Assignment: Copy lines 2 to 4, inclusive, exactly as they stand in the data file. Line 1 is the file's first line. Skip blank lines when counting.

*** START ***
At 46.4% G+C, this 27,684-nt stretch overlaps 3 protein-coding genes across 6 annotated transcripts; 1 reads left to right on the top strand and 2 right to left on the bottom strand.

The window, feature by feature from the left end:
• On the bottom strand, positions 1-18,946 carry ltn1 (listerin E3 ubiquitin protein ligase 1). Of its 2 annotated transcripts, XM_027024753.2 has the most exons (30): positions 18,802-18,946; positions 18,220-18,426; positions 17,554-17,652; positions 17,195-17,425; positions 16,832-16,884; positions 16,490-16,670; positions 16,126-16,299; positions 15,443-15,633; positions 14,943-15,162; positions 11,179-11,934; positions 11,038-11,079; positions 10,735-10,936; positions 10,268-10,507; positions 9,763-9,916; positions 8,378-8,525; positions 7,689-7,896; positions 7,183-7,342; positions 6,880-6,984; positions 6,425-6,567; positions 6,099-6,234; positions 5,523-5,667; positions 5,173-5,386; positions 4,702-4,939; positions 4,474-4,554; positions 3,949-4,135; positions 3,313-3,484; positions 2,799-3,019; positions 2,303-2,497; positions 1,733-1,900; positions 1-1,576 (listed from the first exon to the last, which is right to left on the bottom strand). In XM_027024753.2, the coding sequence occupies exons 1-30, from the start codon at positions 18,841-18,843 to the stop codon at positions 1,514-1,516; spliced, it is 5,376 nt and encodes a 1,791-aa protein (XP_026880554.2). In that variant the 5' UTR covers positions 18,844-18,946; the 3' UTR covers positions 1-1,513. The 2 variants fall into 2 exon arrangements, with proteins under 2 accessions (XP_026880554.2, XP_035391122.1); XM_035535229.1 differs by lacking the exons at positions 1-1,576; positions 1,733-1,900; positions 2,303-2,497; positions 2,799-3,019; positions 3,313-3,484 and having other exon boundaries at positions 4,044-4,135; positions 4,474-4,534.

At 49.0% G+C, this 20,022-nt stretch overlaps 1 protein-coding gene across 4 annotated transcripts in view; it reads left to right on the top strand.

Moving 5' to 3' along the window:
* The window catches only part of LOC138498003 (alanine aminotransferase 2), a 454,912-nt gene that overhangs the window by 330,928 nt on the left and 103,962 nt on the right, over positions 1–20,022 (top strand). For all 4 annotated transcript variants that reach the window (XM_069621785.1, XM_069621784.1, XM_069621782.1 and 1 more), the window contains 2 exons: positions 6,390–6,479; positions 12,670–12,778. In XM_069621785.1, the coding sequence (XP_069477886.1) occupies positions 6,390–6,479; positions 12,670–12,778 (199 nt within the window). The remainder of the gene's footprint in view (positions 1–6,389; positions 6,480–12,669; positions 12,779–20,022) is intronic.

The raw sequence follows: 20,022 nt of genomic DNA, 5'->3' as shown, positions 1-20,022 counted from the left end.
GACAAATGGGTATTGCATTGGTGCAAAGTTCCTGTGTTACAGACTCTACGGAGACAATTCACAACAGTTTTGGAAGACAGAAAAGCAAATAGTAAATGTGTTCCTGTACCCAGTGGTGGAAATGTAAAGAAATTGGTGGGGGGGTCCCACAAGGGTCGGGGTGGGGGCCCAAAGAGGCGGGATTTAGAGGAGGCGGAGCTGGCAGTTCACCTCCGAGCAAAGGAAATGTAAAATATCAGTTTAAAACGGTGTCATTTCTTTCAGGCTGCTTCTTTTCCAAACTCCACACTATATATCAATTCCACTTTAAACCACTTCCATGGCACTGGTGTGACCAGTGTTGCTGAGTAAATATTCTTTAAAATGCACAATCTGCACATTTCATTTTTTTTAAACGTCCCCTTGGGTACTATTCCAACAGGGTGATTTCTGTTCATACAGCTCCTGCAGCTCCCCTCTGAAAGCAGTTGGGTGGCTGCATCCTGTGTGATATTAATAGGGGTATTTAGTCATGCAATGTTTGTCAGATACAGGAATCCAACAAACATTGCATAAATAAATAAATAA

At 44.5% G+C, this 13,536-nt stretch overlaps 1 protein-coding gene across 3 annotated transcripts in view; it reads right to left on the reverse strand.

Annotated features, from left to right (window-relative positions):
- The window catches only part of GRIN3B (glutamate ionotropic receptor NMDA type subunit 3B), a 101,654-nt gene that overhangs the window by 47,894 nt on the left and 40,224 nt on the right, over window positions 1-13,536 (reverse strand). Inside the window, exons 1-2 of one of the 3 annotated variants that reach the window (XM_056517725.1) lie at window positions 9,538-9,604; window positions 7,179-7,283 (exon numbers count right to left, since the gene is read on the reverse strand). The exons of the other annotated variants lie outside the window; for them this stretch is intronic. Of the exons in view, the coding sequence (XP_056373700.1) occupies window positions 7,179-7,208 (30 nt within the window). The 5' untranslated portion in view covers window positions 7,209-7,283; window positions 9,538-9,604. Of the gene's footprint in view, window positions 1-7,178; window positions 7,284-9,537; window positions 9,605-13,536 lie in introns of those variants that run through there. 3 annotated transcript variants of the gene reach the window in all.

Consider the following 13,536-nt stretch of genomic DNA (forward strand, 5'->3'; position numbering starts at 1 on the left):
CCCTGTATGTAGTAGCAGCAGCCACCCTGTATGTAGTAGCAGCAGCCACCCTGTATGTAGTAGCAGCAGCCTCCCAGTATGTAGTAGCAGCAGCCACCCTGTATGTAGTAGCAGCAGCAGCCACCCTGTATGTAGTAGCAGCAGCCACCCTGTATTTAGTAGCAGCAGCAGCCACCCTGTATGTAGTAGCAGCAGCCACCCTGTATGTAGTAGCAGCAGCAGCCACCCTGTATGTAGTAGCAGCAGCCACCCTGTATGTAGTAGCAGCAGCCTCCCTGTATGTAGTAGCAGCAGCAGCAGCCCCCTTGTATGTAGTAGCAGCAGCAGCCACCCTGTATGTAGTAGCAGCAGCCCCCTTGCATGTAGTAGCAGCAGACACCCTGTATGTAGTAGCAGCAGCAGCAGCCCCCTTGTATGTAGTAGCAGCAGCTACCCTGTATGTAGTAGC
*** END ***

The window, feature by feature from the left end:
• On the bottom strand, positions 1-18,946 carry ltn1 (listerin E3 ubiquitin protein ligase 1). Of its 2 annotated transcripts, XM_027024753.2 has the most exons (30): positions 18,802-18,946; positions 18,220-18,426; positions 17,554-17,652; positions 17,195-17,425; positions 16,832-16,884; positions 16,490-16,670; positions 16,126-16,299; positions 15,443-15,633; positions 14,943-15,162; positions 11,179-11,934; positions 11,038-11,079; positions 10,735-10,936; positions 10,268-10,507; positions 9,763-9,916; positions 8,378-8,525; positions 7,689-7,896; positions 7,183-7,342; positions 6,880-6,984; positions 6,425-6,567; positions 6,099-6,234; positions 5,523-5,667; positions 5,173-5,386; positions 4,702-4,939; positions 4,474-4,554; positions 3,949-4,135; positions 3,313-3,484; positions 2,799-3,019; positions 2,303-2,497; positions 1,733-1,900; positions 1-1,576 (listed from the first exon to the last, which is right to left on the bottom strand). In XM_027024753.2, the coding sequence occupies exons 1-30, from the start codon at positions 18,841-18,843 to the stop codon at positions 1,514-1,516; spliced, it is 5,376 nt and encodes a 1,791-aa protein (XP_026880554.2). In that variant the 5' UTR covers positions 18,844-18,946; the 3' UTR covers positions 1-1,513. The 2 variants fall into 2 exon arrangements, with proteins under 2 accessions (XP_026880554.2, XP_035391122.1); XM_035535229.1 differs by lacking the exons at positions 1-1,576; positions 1,733-1,900; positions 2,303-2,497; positions 2,799-3,019; positions 3,313-3,484 and having other exon boundaries at positions 4,044-4,135; positions 4,474-4,534.

At 49.0% G+C, this 20,022-nt stretch overlaps 1 protein-coding gene across 4 annotated transcripts in view; it reads left to right on the top strand.